This is a letter I wrote about 6 years ago when I was in the midst of canning cherries. This year, it’s saskatoons, and the message is just as relevant.
For my readers who may not be familiar with this fruit, the dictionary definition of saskatoons is: “A shadbush of western North America, having thick leaves and a globular purple fruit. The name comes from the Cree misaskwatomin meaning shadbush fruit.” It is chiefly Canadian, and we even have the Canadian city of Saskatoon in the Province of Saskatchewan named after the saskatoon berry! I could relate stories about the part that humble but delicious berry has played throughout my life since childhood.
But – back to the canning. It so happens that there are many saskatoon bushes in the woods surrounding our country home. They seem to have been particularly prolific this year and, besides enjoying them fresh, we have canned, frozen, and dehydrated quarts of them.
The main time-consuming work involved with saskatoons is not only the picking, but the sorting and cleaning after they’re picked. As I started working at it, I thought, “Oooh! It will take many monotonous hours just to prepare them for canning!” Then I remembered a timely little allegory that I had applied to my previous experience with the cherries:-
“A little clock which had just been finished by the maker was put on a shelf in his wareroom between two older clocks who were busy ticking away the noisy seconds.
“‘Well,’ said one of the clocks to the newcomer, ‘So, you’ve started on this task. I am sorry for you; you’re ticking bravely now, but you’ll be tired enough before you get through thirty-three million ticks!’
“‘Thirty-three million ticks!!’ said the frightened clock. ‘Why I never could do that!’ And it stood still instantly in despair.
“‘Why, you silly things,’ said the other clock at this moment. ‘Why do you listen to such words? It’s nothing of the kind. You’ve only got to make one tick this moment. There, now, isn’t that easy? And now another and that is just as easy, and so right along.’
“‘Oh, if that’s all,’ cried the new clock, ‘that’s easily done, so – here I go.’ And it started bravely on again, making a tick a second and not counting the months and the millions. But at the year’s end, it had made thirty-three million vibrations without knowing it!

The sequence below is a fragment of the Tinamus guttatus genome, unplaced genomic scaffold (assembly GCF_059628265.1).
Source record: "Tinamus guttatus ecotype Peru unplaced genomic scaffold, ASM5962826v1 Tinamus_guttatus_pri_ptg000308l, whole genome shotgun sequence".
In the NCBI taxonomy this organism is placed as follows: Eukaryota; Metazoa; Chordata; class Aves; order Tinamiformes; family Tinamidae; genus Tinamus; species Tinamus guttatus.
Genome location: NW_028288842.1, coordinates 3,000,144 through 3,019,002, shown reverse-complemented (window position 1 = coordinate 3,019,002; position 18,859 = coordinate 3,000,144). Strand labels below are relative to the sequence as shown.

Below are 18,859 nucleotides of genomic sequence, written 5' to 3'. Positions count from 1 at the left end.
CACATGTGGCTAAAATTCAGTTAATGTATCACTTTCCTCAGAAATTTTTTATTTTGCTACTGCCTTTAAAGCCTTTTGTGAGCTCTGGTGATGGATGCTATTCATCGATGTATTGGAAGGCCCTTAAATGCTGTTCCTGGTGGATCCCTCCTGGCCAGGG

“Oh, if we would only learn to live by the moment, not the year! ‘Day by day’ is the limit of the Lord’s prayer for us. ‘Sufficient unto the day is the evil thereof,’ said the Lord. And ‘as your days, so shall your strength be’ is the promise which four thousand years have not exhausted. (A.B.Simpson)”
(Matt. 6:34; Deut 33:25)
Isaiah assured us that “Your ears shall hear a word behind you, saying, ‘This is the way; walk in it, when you go right, or when you go left.’” (Isa. 30:21)
He does not lead me year by year,
Nor even day by day,
But step by step my path unfolds;
My Lord directs my way.
Tomorrow’s plans I do not know,
I only know this minute;
But He will say, “This is the way,
By faith now walk ye in it.
And I am glad that it is so,
Today enough to bear;
And when tomorrow comes, His grace
Shall far exceed its care.
What need to worry then, or fret?
The God Who gave His Son
Holds all my moments in His hand
And gives them, one by one.
(Barbara C. Ryberg)
“Day by day, and with each passing moment, / strength I find to meet my trials here; / trusting in my Father’s wise bestowment, / I’ve no cause for worry or for fear. /He Whose heart is kind beyond all measure /gives unto each day what He deems best – / lovingly, its part of pain and pleasure, / mingling toil with peace and rest.
“Ev’ry day the Lord Himself is near me / with a special mercy for each hour; / all my cares He fain would bear, and cheer me, / He Whose name is Counselor and Power. / The protection of His child and treasure / is a charge that on Himself He laid; / ’As your days, your strength shall be in measure,’ / this the pledge to me He made.
“Help me then in ev’ry tribulation / so to trust Your promises, O Lord, / /that I lose not faith’s sweet consolation / offered me within Your holy Word. / Help me, Lord, when toil and trouble meeting, / e’er to take as from a father’s hand, / one by one, the days, the moments fleeting, / till I reach the promised land.’ (19th century hymn)
By the way, with a little inspirational music in the background, and “one berry at a time,” the picking and cleaning was finished very satisfactorily, and the finished product stored for winter use.
In Agape, Eulene